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In the courtroom, winning depends as much on the documents in evidence as the testimony of the witnesses or the skill of the lawyers. Yet the typical exhibit list in most trials contains an undifferentiated listing of documents that often does little more than dump every deposition and summary judgment exhibit onto the exhibit list. These undifferentiated exhibit lists interfere with the trial lawyer’s most important job: telling the story of the case.

There is a better way. Trial courts should encourage, if not order, lawyers to use storyboard exhibit lists to outline the story of the case. Imagine the hypothetical breach-of-contract case of Flintstone v. Rubble. A simplified storyboard exhibit list looks something like this:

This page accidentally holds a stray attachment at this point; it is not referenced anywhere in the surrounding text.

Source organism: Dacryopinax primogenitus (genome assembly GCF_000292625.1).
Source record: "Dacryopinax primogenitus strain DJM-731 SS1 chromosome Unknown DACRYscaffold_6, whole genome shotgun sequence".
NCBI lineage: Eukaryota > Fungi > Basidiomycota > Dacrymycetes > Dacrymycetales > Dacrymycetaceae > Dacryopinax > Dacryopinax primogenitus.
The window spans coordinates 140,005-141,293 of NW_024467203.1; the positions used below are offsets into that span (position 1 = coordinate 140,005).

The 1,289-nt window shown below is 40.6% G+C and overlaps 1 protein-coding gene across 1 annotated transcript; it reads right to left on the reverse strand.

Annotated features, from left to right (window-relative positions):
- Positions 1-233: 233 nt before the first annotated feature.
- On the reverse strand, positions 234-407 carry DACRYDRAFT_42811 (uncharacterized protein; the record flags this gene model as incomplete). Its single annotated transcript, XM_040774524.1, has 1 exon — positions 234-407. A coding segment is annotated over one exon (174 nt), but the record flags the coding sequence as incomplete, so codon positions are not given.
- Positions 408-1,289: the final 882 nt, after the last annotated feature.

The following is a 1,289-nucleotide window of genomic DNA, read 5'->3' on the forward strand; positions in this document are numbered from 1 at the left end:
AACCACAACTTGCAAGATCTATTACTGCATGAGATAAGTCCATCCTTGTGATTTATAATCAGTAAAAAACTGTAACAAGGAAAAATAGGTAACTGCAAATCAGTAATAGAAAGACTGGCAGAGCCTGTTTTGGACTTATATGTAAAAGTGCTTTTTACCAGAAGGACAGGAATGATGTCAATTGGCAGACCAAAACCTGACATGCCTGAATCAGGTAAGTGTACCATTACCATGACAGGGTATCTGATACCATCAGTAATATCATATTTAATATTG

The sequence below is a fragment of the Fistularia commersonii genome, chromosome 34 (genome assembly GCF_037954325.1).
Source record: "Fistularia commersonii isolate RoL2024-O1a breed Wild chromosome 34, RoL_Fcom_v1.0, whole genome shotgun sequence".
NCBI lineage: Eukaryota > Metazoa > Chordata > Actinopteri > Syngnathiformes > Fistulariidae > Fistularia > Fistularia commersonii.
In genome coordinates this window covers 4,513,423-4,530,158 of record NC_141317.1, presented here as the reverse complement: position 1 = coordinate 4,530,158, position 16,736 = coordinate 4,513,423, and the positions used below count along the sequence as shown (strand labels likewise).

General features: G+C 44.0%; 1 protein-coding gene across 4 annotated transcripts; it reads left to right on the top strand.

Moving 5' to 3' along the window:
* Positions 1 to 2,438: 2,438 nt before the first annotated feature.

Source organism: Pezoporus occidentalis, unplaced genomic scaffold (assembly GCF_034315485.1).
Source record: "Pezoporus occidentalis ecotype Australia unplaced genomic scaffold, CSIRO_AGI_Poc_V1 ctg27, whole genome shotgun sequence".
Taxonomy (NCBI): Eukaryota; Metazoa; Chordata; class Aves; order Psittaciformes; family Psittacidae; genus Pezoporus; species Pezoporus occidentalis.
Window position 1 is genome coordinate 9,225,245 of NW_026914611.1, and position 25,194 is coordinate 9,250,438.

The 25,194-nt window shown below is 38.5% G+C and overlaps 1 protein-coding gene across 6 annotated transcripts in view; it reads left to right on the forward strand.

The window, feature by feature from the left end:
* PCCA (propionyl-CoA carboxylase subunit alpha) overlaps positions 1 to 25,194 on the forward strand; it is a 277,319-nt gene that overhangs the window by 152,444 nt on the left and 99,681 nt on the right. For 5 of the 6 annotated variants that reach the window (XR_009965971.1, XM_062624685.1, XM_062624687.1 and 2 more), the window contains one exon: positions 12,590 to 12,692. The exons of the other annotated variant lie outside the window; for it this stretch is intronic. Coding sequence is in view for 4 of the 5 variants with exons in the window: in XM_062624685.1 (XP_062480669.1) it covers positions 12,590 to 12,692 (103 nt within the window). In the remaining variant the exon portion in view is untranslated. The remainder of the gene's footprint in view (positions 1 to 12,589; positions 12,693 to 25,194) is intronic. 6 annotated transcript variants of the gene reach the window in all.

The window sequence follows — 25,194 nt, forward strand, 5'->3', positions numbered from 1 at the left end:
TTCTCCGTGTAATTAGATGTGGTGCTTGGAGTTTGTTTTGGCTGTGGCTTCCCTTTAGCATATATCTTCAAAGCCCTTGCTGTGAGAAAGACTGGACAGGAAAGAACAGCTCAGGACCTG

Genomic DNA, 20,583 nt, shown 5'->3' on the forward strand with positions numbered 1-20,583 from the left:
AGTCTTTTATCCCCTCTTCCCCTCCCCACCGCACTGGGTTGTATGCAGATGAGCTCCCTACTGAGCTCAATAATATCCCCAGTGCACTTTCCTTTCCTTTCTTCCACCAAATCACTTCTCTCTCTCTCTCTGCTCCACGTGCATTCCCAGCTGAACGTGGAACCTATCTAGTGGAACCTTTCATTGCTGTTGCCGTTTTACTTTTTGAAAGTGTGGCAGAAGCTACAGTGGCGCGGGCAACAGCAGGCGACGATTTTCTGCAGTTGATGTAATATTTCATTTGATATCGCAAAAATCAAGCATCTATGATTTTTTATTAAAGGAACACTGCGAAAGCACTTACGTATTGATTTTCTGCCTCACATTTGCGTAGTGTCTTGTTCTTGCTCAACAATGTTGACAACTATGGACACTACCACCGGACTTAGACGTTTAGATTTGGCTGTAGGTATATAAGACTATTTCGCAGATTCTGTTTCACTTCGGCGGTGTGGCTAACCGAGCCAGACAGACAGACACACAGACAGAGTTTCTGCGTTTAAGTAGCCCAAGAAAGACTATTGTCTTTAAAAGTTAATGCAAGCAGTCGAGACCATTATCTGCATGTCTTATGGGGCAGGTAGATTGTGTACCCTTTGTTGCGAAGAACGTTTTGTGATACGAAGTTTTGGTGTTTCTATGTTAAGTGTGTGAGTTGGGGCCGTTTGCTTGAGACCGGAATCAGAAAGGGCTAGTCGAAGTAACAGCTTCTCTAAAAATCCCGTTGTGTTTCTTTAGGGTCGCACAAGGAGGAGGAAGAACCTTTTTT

No. Description
Fred and Barney strike a deal
1 “Let’s meet Friday” email, 2/1/13
2 “We have a deal” email, 2/3/13
Barney fails to deliver the widgets
3 “We have some problems, Fred” email, 11/16/2013
4 Foreclosure notice from Bedrock Bank, 11/16/2013
Fred’s damages
5 Lost profits calculations of Joe Rockhead, CPA
6 Market data from Joe Rockhead, CPA

Of course, large trials often involve far more exhibits, often hundreds. Storyboarding these exhibits in the list is essential in large cases in at least three important respects.

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